Our future lies in the hands of moderate Democrats. Gulp.
For all the energy around lefty ideas like a Green New Deal and Medicare-for-all, there is still a great deal of moderation left in the Democratic Party. Centrists may not have much in the way of fresh ideas — even Joe Biden is running well to the left of the Clinton 2016 campaign — but they still comprise much of the party's congressional caucus and intellectual class.
A lefty like Bernie Sanders or Elizabeth Warren may well win the presidency in 2020. But this moderate tendency will remain a tremendous obstacle to both repairing what is broken in America and confronting the corruption and extremism of the Republican Party.
The problems with moderate Democrats can be divided into two categories: temperament and policy. On the former, many moderates have a bizarre reticence to matching up their political tactics with the dire reality of our current political moment. When Washington Nationals fans booed President Trump at Game 5 of the World Series recently, and some chanted "lock him up!" — both an ironic troll of one of Trump's signature chants, and a reference to his gargantuan, ongoing crime spree — some high-profile moderates were outraged. "Frankly think the office of the president deserves respect," tut-tutted Senator Chris Coons (D-Del.), who is also a surrogate for Joe Biden.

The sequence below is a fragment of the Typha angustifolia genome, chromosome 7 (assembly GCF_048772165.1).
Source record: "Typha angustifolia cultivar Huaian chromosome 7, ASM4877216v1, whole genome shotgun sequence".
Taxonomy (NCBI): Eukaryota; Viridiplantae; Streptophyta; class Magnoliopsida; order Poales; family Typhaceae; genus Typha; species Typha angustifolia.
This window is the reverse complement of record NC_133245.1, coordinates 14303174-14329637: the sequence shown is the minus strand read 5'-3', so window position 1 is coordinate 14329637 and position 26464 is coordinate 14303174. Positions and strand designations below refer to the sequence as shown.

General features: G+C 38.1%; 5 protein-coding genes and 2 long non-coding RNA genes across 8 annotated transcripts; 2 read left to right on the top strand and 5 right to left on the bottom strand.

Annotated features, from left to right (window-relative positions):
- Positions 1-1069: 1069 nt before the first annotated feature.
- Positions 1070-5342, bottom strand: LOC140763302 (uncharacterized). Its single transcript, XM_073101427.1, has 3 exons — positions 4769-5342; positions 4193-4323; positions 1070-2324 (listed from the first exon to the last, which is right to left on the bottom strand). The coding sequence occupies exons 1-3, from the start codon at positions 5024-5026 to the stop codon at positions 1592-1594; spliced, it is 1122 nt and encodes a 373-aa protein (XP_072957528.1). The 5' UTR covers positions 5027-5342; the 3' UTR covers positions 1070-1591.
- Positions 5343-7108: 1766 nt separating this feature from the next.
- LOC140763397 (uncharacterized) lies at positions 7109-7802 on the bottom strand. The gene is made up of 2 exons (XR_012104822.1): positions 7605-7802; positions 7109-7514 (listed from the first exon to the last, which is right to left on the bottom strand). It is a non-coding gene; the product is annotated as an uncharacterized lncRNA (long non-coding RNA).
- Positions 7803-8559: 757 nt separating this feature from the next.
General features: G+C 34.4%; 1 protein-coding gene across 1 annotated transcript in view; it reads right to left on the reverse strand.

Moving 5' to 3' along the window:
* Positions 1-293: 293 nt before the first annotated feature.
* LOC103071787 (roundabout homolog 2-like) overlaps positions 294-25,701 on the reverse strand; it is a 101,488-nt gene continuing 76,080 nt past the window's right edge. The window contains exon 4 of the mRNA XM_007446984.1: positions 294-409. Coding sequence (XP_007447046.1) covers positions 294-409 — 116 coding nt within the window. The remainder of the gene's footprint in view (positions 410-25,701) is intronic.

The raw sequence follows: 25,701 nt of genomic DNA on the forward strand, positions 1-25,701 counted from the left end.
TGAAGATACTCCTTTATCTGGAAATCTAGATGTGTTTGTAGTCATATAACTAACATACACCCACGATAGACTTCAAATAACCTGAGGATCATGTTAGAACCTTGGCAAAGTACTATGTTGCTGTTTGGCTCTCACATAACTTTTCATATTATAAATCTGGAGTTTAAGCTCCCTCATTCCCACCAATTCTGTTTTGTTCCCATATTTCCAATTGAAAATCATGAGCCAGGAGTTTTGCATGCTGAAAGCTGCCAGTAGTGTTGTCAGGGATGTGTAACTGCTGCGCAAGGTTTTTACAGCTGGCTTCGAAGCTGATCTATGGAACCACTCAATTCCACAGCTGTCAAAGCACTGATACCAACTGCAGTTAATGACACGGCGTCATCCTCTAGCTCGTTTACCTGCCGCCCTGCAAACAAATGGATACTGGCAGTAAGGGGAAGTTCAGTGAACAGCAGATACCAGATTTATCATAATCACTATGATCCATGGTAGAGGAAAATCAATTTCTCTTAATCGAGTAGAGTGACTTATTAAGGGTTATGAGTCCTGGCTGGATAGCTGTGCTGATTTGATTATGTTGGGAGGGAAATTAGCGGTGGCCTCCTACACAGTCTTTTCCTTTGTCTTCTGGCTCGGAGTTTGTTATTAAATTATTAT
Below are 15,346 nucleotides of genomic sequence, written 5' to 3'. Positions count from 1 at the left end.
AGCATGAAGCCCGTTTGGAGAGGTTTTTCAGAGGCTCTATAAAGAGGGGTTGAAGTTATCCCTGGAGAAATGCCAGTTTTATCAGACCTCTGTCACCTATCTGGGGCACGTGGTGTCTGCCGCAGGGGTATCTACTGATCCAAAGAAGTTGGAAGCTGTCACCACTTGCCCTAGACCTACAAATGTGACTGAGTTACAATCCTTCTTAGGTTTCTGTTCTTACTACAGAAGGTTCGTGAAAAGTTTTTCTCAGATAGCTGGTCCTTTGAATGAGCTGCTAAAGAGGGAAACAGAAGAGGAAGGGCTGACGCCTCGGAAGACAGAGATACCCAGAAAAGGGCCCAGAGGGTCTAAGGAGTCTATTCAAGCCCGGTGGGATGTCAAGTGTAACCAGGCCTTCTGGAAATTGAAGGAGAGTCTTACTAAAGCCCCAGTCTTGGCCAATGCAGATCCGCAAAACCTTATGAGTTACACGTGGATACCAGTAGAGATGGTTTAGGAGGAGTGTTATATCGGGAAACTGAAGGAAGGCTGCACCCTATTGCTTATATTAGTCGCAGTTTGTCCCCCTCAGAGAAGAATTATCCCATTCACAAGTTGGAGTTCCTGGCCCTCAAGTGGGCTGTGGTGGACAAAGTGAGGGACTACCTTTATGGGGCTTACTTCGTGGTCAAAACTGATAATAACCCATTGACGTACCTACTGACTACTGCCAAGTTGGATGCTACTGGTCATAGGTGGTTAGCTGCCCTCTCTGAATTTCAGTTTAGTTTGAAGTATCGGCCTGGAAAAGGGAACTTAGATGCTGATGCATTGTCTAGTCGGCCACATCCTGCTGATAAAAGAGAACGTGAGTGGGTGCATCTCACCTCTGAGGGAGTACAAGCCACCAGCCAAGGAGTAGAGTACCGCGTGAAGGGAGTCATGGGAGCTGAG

It's of a piece with the months-long reluctance to start up an impeachment inquiry and foot-dragging on getting Trump's tax returns. Luckily that inquiry is finally underway (thanks mostly to Trump himself), but Rep. Van Drew (D-N.J.) already said he won't vote for Thursday's resolution making it official.
It is a bit mysterious why moderates as such should behave in this fashion. Ostensibly moderation is all about pragmatism and caution — at least according to their own lights, they prefer the easier, workable solution that puts less at risk than a more radical, utopian plan that might backfire. But what is pragmatic and cautious depends entirely on context. When faced with a severe crisis — say a hideously corrupt president who is openly contemptuous for constitutional government — stuffily insisting on Civil Rhetoric from the opposition is idiotic. As David J. Roth writes at Deadspin, "They respect the office of the presidency so much that they insist on treating it with a reverence that Donald Trump, as its occupant, plainly cannot merit."
If moderate Democrats actually believed their own rhetoric, they would calibrate their politics, and realize the obvious fact that Trump deserves furious, no-holds-barred opposition. But they don't. Moderation in practice is an incoherent mish-mash of professional-class office decorum, mere timidity, and learned helplessness — backed up by a political model which relies heavily on big-dollar donors who do not want a politically mobilized population, lest they start demanding expensive new benefit programs or regulations. To adjust Upton Sinclair, it's hard to get a member of Congress to understand something when his next campaign fundraiser depends on him not understanding it.